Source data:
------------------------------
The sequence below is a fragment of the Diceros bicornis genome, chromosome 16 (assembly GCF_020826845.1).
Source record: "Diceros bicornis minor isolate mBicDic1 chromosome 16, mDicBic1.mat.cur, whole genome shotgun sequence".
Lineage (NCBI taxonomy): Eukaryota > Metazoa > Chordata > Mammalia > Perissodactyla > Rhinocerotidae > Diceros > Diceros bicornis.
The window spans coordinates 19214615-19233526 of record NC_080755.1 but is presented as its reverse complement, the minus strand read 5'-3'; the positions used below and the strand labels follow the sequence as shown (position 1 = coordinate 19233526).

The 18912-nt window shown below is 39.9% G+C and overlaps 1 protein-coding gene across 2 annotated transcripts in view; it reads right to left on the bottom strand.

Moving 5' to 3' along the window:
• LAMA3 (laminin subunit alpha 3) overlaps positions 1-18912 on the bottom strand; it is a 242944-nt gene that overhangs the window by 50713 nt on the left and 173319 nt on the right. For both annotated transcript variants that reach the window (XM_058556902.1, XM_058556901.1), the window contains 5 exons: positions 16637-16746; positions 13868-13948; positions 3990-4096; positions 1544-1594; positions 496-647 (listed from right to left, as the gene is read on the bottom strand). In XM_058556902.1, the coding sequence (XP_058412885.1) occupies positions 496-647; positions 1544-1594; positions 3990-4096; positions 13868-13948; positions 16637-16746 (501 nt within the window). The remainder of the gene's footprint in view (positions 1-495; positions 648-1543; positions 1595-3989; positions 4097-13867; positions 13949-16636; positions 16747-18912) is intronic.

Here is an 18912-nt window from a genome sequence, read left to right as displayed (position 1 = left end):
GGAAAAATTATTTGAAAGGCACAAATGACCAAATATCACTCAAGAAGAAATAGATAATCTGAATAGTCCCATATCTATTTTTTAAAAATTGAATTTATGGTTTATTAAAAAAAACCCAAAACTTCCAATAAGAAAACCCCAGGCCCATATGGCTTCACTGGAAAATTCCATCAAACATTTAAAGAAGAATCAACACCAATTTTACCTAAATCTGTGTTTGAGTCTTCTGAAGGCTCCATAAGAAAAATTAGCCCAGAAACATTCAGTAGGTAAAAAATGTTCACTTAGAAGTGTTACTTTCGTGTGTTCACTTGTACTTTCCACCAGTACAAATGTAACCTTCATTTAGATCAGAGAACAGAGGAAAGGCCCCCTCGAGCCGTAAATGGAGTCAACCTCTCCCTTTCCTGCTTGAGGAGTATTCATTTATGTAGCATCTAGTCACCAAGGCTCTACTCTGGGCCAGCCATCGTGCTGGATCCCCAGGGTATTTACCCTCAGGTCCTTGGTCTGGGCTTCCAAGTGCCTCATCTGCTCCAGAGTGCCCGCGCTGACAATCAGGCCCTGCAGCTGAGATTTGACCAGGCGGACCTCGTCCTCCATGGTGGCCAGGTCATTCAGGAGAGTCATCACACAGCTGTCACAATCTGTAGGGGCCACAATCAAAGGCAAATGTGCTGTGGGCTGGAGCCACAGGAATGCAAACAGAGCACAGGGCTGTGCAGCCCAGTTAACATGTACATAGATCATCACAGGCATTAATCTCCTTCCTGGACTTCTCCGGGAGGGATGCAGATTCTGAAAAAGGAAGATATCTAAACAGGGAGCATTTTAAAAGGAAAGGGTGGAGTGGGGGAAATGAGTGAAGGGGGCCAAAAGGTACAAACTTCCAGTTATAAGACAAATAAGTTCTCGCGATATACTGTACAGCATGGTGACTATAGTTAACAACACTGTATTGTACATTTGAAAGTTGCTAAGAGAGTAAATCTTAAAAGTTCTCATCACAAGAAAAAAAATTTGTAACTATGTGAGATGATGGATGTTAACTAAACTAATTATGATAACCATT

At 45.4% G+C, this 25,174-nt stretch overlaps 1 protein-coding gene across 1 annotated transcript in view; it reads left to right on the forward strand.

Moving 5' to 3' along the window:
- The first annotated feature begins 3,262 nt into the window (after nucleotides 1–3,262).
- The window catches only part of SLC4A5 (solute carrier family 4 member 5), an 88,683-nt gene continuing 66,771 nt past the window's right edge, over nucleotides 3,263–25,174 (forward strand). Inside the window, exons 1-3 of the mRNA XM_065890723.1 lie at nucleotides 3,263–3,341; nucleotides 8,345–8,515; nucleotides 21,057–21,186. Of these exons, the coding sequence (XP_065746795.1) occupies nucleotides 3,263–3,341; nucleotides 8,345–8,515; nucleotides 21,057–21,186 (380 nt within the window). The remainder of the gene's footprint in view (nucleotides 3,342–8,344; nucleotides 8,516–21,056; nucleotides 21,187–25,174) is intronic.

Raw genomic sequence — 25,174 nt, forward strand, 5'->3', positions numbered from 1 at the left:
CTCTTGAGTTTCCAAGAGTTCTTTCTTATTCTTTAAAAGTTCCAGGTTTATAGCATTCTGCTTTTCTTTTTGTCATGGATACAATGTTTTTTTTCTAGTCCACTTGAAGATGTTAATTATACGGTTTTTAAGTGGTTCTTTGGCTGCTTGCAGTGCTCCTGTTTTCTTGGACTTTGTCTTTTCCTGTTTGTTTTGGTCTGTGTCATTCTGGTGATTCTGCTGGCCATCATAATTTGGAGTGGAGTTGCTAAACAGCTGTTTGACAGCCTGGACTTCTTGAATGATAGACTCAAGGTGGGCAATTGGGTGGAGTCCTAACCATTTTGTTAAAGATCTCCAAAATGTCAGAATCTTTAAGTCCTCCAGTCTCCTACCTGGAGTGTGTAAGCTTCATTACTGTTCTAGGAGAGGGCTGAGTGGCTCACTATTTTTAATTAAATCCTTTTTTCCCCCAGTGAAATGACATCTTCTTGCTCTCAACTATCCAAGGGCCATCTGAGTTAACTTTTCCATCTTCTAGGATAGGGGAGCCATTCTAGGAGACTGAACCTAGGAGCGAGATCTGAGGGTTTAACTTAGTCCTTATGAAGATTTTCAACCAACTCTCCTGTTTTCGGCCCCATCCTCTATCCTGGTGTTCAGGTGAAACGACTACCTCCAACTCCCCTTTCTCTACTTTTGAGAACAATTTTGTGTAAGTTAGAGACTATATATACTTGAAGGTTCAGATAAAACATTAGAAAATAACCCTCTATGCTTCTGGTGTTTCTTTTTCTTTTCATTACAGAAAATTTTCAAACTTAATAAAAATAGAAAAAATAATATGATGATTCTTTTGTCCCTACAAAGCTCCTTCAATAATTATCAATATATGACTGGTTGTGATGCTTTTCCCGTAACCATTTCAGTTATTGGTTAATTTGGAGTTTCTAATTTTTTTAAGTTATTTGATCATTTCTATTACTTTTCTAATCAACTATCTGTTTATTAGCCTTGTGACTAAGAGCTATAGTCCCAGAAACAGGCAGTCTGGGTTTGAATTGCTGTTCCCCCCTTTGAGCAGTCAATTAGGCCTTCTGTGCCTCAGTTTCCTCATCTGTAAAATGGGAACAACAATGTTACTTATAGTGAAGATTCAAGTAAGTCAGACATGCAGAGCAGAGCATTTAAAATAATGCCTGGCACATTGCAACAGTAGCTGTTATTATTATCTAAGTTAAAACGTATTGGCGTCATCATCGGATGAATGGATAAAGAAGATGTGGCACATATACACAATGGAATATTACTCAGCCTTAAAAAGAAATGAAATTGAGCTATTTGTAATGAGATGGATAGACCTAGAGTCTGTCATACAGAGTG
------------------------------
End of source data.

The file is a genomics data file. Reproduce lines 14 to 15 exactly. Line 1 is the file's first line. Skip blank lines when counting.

Raw genomic sequence — 25,174 nt, forward strand, 5'->3', positions numbered from 1 at the left:
CTCTTGAGTTTCCAAGAGTTCTTTCTTATTCTTTAAAAGTTCCAGGTTTATAGCATTCTGCTTTTCTTTTTGTCATGGATACAATGTTTTTTTTCTAGTCCACTTGAAGATGTTAATTATACGGTTTTTAAGTGGTTCTTTGGCTGCTTGCAGTGCTCCTGTTTTCTTGGACTTTGTCTTTTCCTGTTTGTTTTGGTCTGTGTCATTCTGGTGATTCTGCTGGCCATCATAATTTGGAGTGGAGTTGCTAAACAGCTGTTTGACAGCCTGGACTTCTTGAATGATAGACTCAAGGTGGGCAATTGGGTGGAGTCCTAACCATTTTGTTAAAGATCTCCAAAATGTCAGAATCTTTAAGTCCTCCAGTCTCCTACCTGGAGTGTGTAAGCTTCATTACTGTTCTAGGAGAGGGCTGAGTGGCTCACTATTTTTAATTAAATCCTTTTTTCCCCCAGTGAAATGACATCTTCTTGCTCTCAACTATCCAAGGGCCATCTGAGTTAACTTTTCCATCTTCTAGGATAGGGGAGCCATTCTAGGAGACTGAACCTAGGAGCGAGATCTGAGGGTTTAACTTAGTCCTTATGAAGATTTTCAACCAACTCTCCTGTTTTCGGCCCCATCCTCTATCCTGGTGTTCAGGTGAAACGACTACCTCCAACTCCCCTTTCTCTACTTTTGAGAACAATTTTGTGTAAGTTAGAGACTATATATACTTGAAGGTTCAGATAAAACATTAGAAAATAACCCTCTATGCTTCTGGTGTTTCTTTTTCTTTTCATTACAGAAAATTTTCAAACTTAATAAAAATAGAAAAAATAATATGATGATTCTTTTGTCCCTACAAAGCTCCTTCAATAATTATCAATATATGACTGGTTGTGATGCTTTTCCCGTAACCATTTCAGTTATTGGTTAATTTGGAGTTTCTAATTTTTTTAAGTTATTTGATCATTTCTATTACTTTTCTAATCAACTATCTGTTTATTAGCCTTGTGACTAAGAGCTATAGTCCCAGAAACAGGCAGTCTGGGTTTGAATTGCTGTTCCCCCCTTTGAGCAGTCAATTAGGCCTTCTGTGCCTCAGTTTCCTCATCTGTAAAATGGGAACAACAATGTTACTTATAGTGAAGATTCAAGTAAGTCAGACATGCAGAGCAGAGCATTTAAAATAATGCCTGGCACATTGCAACAGTAGCTGTTATTATTATCTAAGTTAAAACGTATTGGCGTCATCATCGGATGAATGGATAAAGAAGATGTGGCACATATACACAATGGAATATTACTCAGCCTTAAAAAGAAATGAAATTGAGCTATTTGTAATGAGATGGATAGACCTAGAGTCTGTCATACAGAGTG